A. Michael Froomkin, University of Miami Center for Computational Science member

Phone: 305.284.4285
Office: Room G382, Law Library

Christopher Mader, Program Director, Software Engineering Program, University of Miami Center for Computational Science

Phone: 305.243.1607
Office: Room 600L, Gables One Tower

Christopher C. Mader joined the University of Miami Center for Computational Science in 2007 as Director of the Software Engineering core. Mr. Mader has been developing software systems for scientific applications, and leading development teams for over 15 years at a number of research organizations including: Stanford University, The Institute for Genomic Research (now J. Craig Venter Institute), and The Scripps Research Institute, as well as a variety of commercial organizations. His interests include the development of service-oriented architectures and text mining.


Louis Herns Marcelin, University of Miami Center for Computational Science Member


Phone: 305.284.2110 | 305.184.8493
Office: Department of Anthropology, Room 103G Merrick

Karen Rose Mathews University of Miami Center for Computational Science Member



Phone: 305.284.4246
Office: Room 301D, Merrick Building

Antonio Nanni University of Miami Center for Computational Science, Allocation Committee Member

Office: McArthur Engineering Building, #EB325
Phone: 305.284.3391

Ju Hong Park, University of Miami Center for Computational Science Member


Phone: 305.284.5087
Office: 1223 Dickinson Drive

Carie Penabad


Phone: 305.284.2999
Office: Room 330A Architecture, Building 48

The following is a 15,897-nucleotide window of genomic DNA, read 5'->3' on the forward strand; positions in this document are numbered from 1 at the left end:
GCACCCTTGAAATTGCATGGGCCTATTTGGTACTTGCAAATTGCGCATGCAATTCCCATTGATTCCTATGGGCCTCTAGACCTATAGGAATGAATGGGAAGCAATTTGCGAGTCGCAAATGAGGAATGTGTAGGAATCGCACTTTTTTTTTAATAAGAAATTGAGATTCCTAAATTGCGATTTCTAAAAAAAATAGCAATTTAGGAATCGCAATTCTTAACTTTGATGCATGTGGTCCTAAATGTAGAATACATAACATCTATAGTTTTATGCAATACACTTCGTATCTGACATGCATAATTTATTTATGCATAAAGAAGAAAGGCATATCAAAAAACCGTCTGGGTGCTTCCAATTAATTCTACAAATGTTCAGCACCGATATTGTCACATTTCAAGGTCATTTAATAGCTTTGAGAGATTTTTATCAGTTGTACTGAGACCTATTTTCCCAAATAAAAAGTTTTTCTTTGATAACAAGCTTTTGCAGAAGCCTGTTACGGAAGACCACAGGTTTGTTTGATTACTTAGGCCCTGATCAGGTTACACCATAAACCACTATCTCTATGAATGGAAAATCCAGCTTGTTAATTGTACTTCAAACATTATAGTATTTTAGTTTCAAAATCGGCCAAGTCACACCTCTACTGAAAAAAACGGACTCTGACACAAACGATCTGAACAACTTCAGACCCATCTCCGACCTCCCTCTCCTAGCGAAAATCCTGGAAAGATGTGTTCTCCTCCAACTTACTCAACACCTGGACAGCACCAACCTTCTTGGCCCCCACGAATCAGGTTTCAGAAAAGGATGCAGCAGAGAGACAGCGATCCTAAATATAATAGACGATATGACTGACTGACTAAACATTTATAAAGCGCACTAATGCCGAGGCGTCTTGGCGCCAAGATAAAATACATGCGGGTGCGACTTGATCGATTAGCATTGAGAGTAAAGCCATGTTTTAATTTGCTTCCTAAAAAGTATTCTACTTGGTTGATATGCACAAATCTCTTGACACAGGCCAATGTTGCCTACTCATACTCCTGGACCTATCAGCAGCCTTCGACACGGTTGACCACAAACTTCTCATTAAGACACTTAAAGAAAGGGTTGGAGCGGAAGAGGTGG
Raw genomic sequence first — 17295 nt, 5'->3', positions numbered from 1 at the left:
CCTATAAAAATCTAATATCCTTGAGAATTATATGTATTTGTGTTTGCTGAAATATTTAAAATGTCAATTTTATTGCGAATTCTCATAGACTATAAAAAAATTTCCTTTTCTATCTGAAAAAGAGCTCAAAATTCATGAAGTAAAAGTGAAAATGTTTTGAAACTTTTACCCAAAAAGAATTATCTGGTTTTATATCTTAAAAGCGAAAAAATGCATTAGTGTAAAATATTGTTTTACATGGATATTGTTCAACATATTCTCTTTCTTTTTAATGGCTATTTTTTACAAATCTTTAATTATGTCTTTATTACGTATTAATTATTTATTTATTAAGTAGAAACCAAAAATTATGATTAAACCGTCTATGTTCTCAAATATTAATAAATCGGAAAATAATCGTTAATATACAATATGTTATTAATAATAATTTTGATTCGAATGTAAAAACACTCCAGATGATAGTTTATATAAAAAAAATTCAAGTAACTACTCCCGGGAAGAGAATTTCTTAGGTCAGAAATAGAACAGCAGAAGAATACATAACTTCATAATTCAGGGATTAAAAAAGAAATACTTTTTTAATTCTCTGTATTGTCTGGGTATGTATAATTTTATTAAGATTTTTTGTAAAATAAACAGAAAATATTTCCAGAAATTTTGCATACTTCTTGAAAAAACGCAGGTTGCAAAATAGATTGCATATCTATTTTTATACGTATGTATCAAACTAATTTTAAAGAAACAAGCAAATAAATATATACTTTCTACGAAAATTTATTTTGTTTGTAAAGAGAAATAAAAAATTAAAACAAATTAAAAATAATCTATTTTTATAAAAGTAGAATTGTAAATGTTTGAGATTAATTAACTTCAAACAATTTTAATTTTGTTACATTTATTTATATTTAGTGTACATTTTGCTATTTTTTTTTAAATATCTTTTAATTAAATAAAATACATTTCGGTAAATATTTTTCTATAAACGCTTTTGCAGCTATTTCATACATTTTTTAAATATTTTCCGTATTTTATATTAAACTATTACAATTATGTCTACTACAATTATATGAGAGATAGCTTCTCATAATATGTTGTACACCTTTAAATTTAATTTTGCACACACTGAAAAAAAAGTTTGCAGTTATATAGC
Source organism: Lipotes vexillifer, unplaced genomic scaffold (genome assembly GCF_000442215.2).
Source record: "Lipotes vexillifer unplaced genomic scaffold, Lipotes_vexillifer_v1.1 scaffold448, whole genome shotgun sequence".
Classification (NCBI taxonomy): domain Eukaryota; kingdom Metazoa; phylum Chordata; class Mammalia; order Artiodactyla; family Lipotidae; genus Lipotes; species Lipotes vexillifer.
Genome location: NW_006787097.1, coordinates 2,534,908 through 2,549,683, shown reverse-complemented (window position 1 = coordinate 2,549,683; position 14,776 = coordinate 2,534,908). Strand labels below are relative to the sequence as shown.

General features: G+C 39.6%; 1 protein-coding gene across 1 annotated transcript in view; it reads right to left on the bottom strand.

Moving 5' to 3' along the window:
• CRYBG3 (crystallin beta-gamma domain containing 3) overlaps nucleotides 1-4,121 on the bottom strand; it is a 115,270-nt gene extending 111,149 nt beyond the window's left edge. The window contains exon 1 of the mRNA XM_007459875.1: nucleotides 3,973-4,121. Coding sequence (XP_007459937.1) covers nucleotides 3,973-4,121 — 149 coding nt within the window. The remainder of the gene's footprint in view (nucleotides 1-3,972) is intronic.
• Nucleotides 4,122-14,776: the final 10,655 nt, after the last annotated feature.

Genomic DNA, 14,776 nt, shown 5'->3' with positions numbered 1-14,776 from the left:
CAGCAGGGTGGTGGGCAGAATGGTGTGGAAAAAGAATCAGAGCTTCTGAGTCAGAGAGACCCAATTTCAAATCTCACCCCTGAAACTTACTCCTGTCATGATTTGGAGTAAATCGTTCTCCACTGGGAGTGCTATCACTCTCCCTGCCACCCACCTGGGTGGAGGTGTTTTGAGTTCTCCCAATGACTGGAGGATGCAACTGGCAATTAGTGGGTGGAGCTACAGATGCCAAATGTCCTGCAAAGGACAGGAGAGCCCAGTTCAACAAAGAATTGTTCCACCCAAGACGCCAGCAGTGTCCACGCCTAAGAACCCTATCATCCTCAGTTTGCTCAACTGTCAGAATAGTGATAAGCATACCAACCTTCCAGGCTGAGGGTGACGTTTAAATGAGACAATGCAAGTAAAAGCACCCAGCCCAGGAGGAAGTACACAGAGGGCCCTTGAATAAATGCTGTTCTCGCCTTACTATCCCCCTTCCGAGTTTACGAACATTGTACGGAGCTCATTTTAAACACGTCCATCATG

Landolf Rhode Barbarigos, PhD, University of Miami Center for Computational Science Member



Phone: 305.284.3490
Office: McArthur Engineering Bldg., Room 307

Dilip Sakar, Center for Computational Science member


Phone: 305.284.2256
Office: Ungar Building, Room 437

Wanga Zuo, PhD, University of Miami Center for Computational Science Member

Phone: 305.284.5993
Office: McArthur Engineering Building, Room 320

Joel Zysman, Program Director, Advanced Computing, University of Miami Center for Computational Science



Phone: 305.243.1639
Office: Room 600F, Gables One Tower

Joel Zysman is the Director of Advanced Computing for the University of Miami’s Center for Computational Science. Mr.  Zysman has been an active member of the advanced computing community for over 15 years. He has held positions in research centers at The Scripps Research Institute (Florida) and in Industry at Merck Research Labs, Silicon Graphics Inc., and Cray Research Inc.

Joel Zysman, Center for Computational Science

He has published numerous articles on IO subsystems as well as advanced computing applications in research. He has more than 15 years’ experience in advanced computing systems and application design and implementation and specializes in storage design, data management and movement, and distributed computing in bioinformatics and life sciences. Mr. Zysman has a particular interest in bringing advanced computing technologies to non-traditional user communities and has started a joint research program with the Frost School of Music in Computational Musicology and Music Engineering.





See full-size INFOGRAPHIC “The Need For Smarter Cities” part of “Anatomy of a Smart City” at Postscapes: Tracking the Internet of Things

Masthead image from Shutterstock #36645763